Advertisement

Molecular Biotechnology

, Volume 30, Issue 2, pp 103–115 | Cite as

Combined effect of protein fusion and signal sequence greatly enhances the production of recombinant human GM-CSF in Escherichia coli

  • Palash Bhattacharya
  • Gaurav Pandey
  • Poonam Srivastava
  • Krishna Jyoti Mukherjee
Research

Abstract

Granulocyte-macrophage colony-stimulating factor (GM-CSF) is a hematopoietic growth factor, that has been used as a therapeutic agent in facilitating bone marrow and stem cell transplantation and in other clinical cases like neutropenia. Although biologically active recombinant GM-CSF has been successfully produced in Escherichia coli, the reported levels are extremely poor. In this study we looked into the possible reasons for poor expression and found that protein toxicity coupled with protease-based degradation was the principal reason for low productivity. To overcome this problem we attached a signal sequence, as well as an amino-terminal His-tag fusion to the GM-CSF gene. This combination had a dramatic effect on expression levels, which increased from 0.8 µg/mL in the control to 40 µg/mL. When a larger fusion partner, such as the Maltose-binding protein (MBP-tag), was used the expression levels increased further to 69.5 µg/mL, which along with the MBP-tag represented approx 12% of the total cellular protein.

Index Entries

GM-CSF E. coli signal sequence protein fusion high cell density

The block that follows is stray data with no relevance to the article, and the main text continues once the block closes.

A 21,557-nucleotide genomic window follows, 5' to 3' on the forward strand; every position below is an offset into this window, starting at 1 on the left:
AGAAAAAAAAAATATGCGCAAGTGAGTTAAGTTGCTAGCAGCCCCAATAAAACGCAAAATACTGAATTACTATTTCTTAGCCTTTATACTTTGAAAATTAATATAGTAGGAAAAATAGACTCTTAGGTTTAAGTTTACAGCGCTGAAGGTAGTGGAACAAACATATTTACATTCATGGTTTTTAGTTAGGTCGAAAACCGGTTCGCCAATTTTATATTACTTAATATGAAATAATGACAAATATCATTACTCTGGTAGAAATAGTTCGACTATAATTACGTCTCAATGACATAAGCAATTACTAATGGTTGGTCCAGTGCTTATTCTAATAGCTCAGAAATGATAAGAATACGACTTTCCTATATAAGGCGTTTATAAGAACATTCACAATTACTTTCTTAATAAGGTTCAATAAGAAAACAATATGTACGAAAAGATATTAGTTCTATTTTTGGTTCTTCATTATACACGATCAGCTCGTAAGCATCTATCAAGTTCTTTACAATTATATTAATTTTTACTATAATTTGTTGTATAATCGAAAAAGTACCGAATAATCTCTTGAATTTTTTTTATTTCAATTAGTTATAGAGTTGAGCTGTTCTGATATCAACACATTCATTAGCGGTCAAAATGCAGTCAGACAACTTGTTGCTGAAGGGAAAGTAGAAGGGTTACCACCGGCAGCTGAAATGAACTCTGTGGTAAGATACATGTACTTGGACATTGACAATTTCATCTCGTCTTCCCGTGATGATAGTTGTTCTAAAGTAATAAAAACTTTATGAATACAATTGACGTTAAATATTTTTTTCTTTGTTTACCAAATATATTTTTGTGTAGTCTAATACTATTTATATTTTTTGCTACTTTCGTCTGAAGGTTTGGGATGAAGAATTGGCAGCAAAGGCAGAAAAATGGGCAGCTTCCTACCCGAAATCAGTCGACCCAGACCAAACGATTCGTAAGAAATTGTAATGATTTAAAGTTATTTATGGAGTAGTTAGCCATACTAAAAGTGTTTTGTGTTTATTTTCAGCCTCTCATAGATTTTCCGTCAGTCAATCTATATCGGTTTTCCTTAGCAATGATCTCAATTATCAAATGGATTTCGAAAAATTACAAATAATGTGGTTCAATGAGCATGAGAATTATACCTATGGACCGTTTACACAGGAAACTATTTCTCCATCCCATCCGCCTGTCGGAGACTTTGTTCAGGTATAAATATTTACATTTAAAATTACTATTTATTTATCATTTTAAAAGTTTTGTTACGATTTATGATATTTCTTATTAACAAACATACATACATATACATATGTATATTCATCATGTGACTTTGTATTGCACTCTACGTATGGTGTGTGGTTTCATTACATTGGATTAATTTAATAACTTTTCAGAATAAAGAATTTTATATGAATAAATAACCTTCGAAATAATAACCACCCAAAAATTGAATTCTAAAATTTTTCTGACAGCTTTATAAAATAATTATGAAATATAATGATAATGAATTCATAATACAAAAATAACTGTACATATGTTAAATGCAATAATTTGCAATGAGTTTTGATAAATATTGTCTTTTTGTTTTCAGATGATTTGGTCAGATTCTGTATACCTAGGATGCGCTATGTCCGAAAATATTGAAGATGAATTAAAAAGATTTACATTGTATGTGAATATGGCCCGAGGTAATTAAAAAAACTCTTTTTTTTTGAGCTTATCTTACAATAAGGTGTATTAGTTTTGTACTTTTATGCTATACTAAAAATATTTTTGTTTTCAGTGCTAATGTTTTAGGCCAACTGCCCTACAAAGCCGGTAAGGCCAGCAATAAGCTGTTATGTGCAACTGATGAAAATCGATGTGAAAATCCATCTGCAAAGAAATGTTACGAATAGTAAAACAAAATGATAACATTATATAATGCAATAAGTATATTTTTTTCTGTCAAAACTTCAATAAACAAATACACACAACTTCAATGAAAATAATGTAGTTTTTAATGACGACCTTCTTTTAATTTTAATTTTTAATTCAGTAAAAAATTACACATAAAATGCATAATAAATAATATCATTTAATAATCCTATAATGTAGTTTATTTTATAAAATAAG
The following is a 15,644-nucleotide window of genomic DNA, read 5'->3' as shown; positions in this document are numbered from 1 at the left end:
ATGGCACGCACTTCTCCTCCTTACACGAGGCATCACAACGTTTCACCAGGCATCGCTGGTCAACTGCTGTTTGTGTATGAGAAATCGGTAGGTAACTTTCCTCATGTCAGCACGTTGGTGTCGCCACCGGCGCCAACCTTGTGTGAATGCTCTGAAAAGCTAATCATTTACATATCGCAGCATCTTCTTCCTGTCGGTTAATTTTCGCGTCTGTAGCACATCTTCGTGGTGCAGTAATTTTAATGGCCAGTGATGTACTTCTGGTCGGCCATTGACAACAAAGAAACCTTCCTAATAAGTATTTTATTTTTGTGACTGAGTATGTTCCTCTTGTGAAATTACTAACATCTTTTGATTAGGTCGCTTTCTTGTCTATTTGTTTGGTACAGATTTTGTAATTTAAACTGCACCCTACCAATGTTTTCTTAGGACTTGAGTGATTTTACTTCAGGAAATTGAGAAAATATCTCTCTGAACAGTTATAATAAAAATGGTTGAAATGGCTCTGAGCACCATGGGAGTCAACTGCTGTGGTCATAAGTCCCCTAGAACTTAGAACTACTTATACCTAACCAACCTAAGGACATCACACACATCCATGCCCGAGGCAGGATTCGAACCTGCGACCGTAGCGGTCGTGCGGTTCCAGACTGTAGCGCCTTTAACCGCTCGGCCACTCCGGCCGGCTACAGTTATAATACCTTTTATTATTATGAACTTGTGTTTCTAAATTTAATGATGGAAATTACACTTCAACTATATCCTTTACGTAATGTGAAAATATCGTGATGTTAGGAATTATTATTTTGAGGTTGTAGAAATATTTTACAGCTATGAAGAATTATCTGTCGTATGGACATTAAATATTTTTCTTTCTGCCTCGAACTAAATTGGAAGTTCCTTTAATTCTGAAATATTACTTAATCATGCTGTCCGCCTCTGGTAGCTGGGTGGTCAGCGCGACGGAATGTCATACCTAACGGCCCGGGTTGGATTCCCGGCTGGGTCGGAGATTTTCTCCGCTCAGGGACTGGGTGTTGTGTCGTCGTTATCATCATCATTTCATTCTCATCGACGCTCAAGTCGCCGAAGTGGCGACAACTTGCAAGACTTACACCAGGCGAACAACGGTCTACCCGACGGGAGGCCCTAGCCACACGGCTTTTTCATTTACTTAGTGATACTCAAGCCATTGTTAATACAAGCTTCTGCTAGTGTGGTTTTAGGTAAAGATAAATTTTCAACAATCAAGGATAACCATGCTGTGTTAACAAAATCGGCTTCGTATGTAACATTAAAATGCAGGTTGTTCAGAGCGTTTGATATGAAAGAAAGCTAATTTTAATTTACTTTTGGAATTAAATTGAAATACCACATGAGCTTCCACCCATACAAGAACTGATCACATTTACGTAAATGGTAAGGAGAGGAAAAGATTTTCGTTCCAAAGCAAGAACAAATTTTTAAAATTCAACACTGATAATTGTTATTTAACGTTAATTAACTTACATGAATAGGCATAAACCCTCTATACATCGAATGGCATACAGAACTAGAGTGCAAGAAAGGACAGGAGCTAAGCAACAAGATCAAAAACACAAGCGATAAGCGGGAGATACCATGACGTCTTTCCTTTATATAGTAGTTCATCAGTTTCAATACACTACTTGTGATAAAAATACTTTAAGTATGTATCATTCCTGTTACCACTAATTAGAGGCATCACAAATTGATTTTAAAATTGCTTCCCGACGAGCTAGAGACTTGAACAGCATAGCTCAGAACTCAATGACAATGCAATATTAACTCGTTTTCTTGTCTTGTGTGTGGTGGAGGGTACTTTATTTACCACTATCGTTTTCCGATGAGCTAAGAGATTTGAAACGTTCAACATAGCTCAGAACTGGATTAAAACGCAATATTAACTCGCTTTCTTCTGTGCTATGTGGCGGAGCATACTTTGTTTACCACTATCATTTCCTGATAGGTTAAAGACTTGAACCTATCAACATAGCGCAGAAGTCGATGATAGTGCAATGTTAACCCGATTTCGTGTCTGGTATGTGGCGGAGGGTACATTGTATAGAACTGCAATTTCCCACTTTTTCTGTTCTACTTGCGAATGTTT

Preview

Unable to display preview. Download preview PDF.

Unable to display preview. Download preview PDF.

References

  1. 1.
    Metcalf, D., Begley, C. G., Johnson, G. R., et al. (1986) Biologic properties in vitro of a recombinant human granulocyte-macrophage colony-stimulating factor. Blood 67, 37–45.PubMedGoogle Scholar
  2. 2.
    Armitage, J. (1998) Emerging applications of recombinant human granulocyte-macrophage colony-stimulating factor. Blood 92, 4491–4508.PubMedGoogle Scholar
  3. 3.
    Greenberg, P., Advani, R., Keating, A., ET AL. (1996) GM-CSF accelerates neutrophil recovery after autologous hematopoietic stem cell transplantation. Bone Marrow Transpl. 18, 1057–1064.Google Scholar
  4. 4.
    Anderson, J. E. and Appelbaum, F. R. (1994) Hematopoietic effects and clinical uses of granulocyte-macrophage colony-stimulating factor and PIXY321. Curr. Opin. Hematol. 1, 203–209.PubMedGoogle Scholar
  5. 5.
    Smith, T. and Grossberg, H. (1990) Successful use of granulocyte-macrophage colony-stimulating factor in patients with acute lymphocytic leukemia. Am. J. Med. 89, 384–386.PubMedCrossRefGoogle Scholar
  6. 6.
    Nemunaitis, J., Gordon, A., Cox, J., ET AL. (1994) Phase II pilot trial comparing neutrophil and monocyte function by microbicidal assay in oncology patients receiving rhG-CSF, rHuGM-CSF or no cytokine after cytotoxic chemotherapy. Blood 84, 135.Google Scholar
  7. 7.